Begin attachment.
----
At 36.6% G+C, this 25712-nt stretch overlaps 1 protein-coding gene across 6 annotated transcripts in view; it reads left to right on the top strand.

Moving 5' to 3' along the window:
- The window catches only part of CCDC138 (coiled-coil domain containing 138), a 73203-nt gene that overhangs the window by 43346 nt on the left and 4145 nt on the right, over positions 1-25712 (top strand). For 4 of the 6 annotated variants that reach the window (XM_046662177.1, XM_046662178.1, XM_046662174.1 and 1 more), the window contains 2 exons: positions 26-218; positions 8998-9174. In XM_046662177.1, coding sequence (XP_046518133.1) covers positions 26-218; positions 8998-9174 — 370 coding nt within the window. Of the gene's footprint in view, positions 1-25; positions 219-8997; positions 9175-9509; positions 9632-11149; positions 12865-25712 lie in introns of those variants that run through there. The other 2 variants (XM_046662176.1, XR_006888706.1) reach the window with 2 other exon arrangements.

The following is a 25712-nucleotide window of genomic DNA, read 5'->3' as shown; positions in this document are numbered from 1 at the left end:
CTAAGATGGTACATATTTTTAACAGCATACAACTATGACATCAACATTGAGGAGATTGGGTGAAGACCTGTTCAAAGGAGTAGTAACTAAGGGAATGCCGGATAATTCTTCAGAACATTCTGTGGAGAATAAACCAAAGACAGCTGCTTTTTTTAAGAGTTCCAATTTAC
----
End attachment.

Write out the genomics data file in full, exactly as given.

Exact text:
At 36.6% G+C, this 25712-nt stretch overlaps 1 protein-coding gene across 6 annotated transcripts in view; it reads left to right on the top strand.

Moving 5' to 3' along the window:
- The window catches only part of CCDC138 (coiled-coil domain containing 138), a 73203-nt gene that overhangs the window by 43346 nt on the left and 4145 nt on the right, over positions 1-25712 (top strand). For 4 of the 6 annotated variants that reach the window (XM_046662177.1, XM_046662178.1, XM_046662174.1 and 1 more), the window contains 2 exons: positions 26-218; positions 8998-9174. In XM_046662177.1, coding sequence (XP_046518133.1) covers positions 26-218; positions 8998-9174 — 370 coding nt within the window. Of the gene's footprint in view, positions 1-25; positions 219-8997; positions 9175-9509; positions 9632-11149; positions 12865-25712 lie in introns of those variants that run through there. The other 2 variants (XM_046662176.1, XR_006888706.1) reach the window with 2 other exon arrangements.

The following is a 25712-nucleotide window of genomic DNA, read 5'->3' as shown; positions in this document are numbered from 1 at the left end:
CTAAGATGGTACATATTTTTAACAGCATACAACTATGACATCAACATTGAGGAGATTGGGTGAAGACCTGTTCAAAGGAGTAGTAACTAAGGGAATGCCGGATAATTCTTCAGAACATTCTGTGGAGAATAAACCAAAGACAGCTGCTTTTTTTAAGAGTTCCAATTTAC